How to Make Room for a Child By Dealing with Infertility Grief

Q: With your own parents, how do you think writing, or some sort of grief clearing, would have served you as their daughter?

Anne: It would have felt like I was driving a car that the windshield had been cleaned, instead of driving a car with a really dirty windshield and always having to focus on the dirt.

Anne Heffron, adoptee,
in Ep 206 of Adoption: The Long View

No baby should be born with a job, as Dr Phil has said (yup, he’s more entertainer than therapist, just like Dr Laura, but in this case it is good advice). It’s just too much to expect a baby to fix anything — a relationship, a heart, a life.

But many people come to infant adoption after experiencing infertility and enduring some sort of loss. They might think that finally getting a baby and filling their empty arms will heal all the hurt.

And it does heal some of the hurt. Adopting a baby does resolve parenting, but it does nothing to address the wounds of infertility, which can be deep and enduring.

Grief doesn’t go away on its own; it needs to be addressed and processed. But how?

↑ Listen right here! ↑

This month’s guest for Episode 206 of Adoption: The Long View is an expert on one way to process and possibly even release big emotions like grief. Anne Heffron is the daughter of parents who hadn’t worked through their feelings of inadequacy and insecurity, who hadn’t resolved their own losses prior to adopting their three children. Parents who couldn’t talk about adoption when Anne tried to bring it up with them.

Anne wrote through her own big emotions one summer a few years ago, resulting in her memoir You Don’t Look Adopted. Since then, her Write or Die! method has had a profound impact helping people heal their wounded places and make way for their next chapter.

Continue reading How to Make Room for a Child By Dealing with Infertility Grief

Two Ways to Adopt a…Kidney?

Act I

Need a Kidney: Scene 1

Cam and Jordan are living their best lives, except for one thing: Cam needs a kidney, and Jordan is determined to help him get one. Their plan:

  • Find a kidney. Maybe there’s someone out there who needs $ more than they need a kidney.
  • Do an Internet search to find a kidney broker, someone who can help find a kidney.
  • Oh, looky! Here’s a consultant who shows up at the top of the Google search! (We don’t even wanna know how much money it cost to get there!)
  • Hire a kidney consultant to help broker us a kidney.
  • The kidney might be in another locale that is more friendly about this type of thing. Some locales have more rules about this than others. We wouldn’t want the kidney holder to back out once the agreement is made. We need a kidney-friendly locale with laws that are on our side, and the consultant can help us with that.
  • Get that kidney installed in Cam and live happily ever after.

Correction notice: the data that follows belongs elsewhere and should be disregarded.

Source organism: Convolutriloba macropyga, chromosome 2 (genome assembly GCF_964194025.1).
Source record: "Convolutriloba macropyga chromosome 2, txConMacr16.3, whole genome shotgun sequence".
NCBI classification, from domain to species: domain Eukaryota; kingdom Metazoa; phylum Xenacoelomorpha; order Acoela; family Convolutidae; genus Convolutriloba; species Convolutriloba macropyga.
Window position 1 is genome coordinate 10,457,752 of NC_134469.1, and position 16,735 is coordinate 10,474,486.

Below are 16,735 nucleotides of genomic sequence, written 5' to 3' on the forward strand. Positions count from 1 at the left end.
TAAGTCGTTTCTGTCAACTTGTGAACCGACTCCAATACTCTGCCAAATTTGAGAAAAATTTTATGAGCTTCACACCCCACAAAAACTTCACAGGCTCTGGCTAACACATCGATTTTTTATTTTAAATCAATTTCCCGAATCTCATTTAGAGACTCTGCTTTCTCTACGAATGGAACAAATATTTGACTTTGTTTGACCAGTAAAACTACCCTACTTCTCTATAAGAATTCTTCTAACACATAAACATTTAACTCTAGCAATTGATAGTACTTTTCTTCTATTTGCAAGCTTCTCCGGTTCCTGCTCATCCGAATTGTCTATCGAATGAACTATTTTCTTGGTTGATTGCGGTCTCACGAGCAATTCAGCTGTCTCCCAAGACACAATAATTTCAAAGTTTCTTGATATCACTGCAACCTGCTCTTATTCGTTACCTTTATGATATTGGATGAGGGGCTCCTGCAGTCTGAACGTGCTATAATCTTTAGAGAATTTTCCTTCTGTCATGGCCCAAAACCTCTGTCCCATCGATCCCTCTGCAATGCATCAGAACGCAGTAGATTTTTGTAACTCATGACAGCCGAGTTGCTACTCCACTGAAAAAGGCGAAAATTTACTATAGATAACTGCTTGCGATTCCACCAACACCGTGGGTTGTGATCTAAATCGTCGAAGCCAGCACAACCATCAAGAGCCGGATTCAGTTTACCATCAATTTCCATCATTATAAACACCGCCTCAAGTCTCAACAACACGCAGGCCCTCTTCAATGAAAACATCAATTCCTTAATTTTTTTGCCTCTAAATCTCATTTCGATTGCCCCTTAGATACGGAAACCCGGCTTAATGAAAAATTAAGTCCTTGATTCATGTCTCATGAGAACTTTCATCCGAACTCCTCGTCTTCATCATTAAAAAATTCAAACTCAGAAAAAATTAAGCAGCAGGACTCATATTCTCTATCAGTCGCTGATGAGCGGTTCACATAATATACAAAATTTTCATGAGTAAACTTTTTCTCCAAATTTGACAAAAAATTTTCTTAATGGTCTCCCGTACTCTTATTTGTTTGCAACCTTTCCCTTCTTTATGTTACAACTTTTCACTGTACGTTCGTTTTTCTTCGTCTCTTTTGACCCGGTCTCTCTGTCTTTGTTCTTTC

Continue reading Two Ways to Adopt a…Kidney?

Ditch the Pitchforks. The Problem is She Revealed the Truth.

A few weeks ago, the “world’s most-used adoption site,” the “largest online adoption community,” the “most-read publisher of adoption articles, videos and other content” published an article titled The Baby Bust: Why Are There No Infants to Adopt?

A few days ago, the article became a topic of discussion in two of my cross-triad adoption groups.

Homes for Babies? Or Babies for Homes?

The article probably meant to explain the current baby bust and advise potential adoptive parents what to do about it. If adoption is about finding babies for homes, then perhaps the article met its mark.

But among those who believe adoption should be about finding homes for babies, the article incited quite a furor. The article has been taken down, but here are some passages to illustrate why it was so inflammatory.

Short Supply

The author, herself an adoption attorney, outlined the market forces that make it very difficult for prospective adoptive parents to find a baby.

From time to time, consumers find certain items in short supply. For example, at the beginning of the pandemic, cleaning supplies and toilet paper were hard-to-find products. In recent years, prospective adoptive parents have realized that infants to adopt are available in increasingly limited quantities.

Is adoption about finding homes for babies or babies for homes? When the system is based on supply and demand, we commodify babies.

Readers were incensed at the comparison of toilet paper and humans. Why did the author do that? I suspect it was not to put babies on par with the lowest of paper goods, but rather to elicit the feelings of desperation we all had for toilet paper a year ago, and how we had to wait for supply to catch up with demand.

Continue reading Ditch the Pitchforks. The Problem is She Revealed the Truth.

adoption, parenting, mindfulness, open adoption